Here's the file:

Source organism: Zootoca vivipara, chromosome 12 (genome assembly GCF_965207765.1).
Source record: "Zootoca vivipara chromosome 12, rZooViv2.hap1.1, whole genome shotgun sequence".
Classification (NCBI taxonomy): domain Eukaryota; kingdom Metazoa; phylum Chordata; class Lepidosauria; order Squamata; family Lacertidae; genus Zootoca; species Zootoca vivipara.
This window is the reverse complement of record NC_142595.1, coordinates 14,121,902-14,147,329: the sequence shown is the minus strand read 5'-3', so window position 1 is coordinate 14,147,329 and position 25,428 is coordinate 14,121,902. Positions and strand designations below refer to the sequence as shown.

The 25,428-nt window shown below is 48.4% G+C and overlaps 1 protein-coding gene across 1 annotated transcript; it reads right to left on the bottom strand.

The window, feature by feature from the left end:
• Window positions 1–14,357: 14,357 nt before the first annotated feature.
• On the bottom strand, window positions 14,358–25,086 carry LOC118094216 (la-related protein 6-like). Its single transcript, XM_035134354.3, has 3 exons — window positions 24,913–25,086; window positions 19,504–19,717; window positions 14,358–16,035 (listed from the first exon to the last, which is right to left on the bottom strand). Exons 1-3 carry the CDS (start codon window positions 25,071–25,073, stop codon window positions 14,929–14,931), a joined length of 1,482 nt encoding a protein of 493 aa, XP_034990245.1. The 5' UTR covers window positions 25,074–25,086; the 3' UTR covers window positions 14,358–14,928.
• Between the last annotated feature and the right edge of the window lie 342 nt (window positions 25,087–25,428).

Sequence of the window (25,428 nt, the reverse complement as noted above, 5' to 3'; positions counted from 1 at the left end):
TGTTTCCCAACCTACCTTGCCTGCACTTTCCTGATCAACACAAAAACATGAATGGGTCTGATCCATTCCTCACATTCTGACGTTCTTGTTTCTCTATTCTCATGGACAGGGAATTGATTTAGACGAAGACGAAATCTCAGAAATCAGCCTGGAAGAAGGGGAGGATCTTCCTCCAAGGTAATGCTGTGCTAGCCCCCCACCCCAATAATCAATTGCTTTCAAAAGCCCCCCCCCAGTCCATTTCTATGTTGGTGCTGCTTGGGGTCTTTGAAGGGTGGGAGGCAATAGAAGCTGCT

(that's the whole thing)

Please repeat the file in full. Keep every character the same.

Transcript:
Source organism: Zootoca vivipara, chromosome 12 (genome assembly GCF_965207765.1).
Source record: "Zootoca vivipara chromosome 12, rZooViv2.hap1.1, whole genome shotgun sequence".
Classification (NCBI taxonomy): domain Eukaryota; kingdom Metazoa; phylum Chordata; class Lepidosauria; order Squamata; family Lacertidae; genus Zootoca; species Zootoca vivipara.
This window is the reverse complement of record NC_142595.1, coordinates 14,121,902-14,147,329: the sequence shown is the minus strand read 5'-3', so window position 1 is coordinate 14,147,329 and position 25,428 is coordinate 14,121,902. Positions and strand designations below refer to the sequence as shown.

The 25,428-nt window shown below is 48.4% G+C and overlaps 1 protein-coding gene across 1 annotated transcript; it reads right to left on the bottom strand.

The window, feature by feature from the left end:
• Window positions 1–14,357: 14,357 nt before the first annotated feature.
• On the bottom strand, window positions 14,358–25,086 carry LOC118094216 (la-related protein 6-like). Its single transcript, XM_035134354.3, has 3 exons — window positions 24,913–25,086; window positions 19,504–19,717; window positions 14,358–16,035 (listed from the first exon to the last, which is right to left on the bottom strand). Exons 1-3 carry the CDS (start codon window positions 25,071–25,073, stop codon window positions 14,929–14,931), a joined length of 1,482 nt encoding a protein of 493 aa, XP_034990245.1. The 5' UTR covers window positions 25,074–25,086; the 3' UTR covers window positions 14,358–14,928.
• Between the last annotated feature and the right edge of the window lie 342 nt (window positions 25,087–25,428).

Sequence of the window (25,428 nt, the reverse complement as noted above, 5' to 3'; positions counted from 1 at the left end):
TGTTTCCCAACCTACCTTGCCTGCACTTTCCTGATCAACACAAAAACATGAATGGGTCTGATCCATTCCTCACATTCTGACGTTCTTGTTTCTCTATTCTCATGGACAGGGAATTGATTTAGACGAAGACGAAATCTCAGAAATCAGCCTGGAAGAAGGGGAGGATCTTCCTCCAAGGTAATGCTGTGCTAGCCCCCCACCCCAATAATCAATTGCTTTCAAAAGCCCCCCCCCAGTCCATTTCTATGTTGGTGCTGCTTGGGGTCTTTGAAGGGTGGGAGGCAATAGAAGCTGCT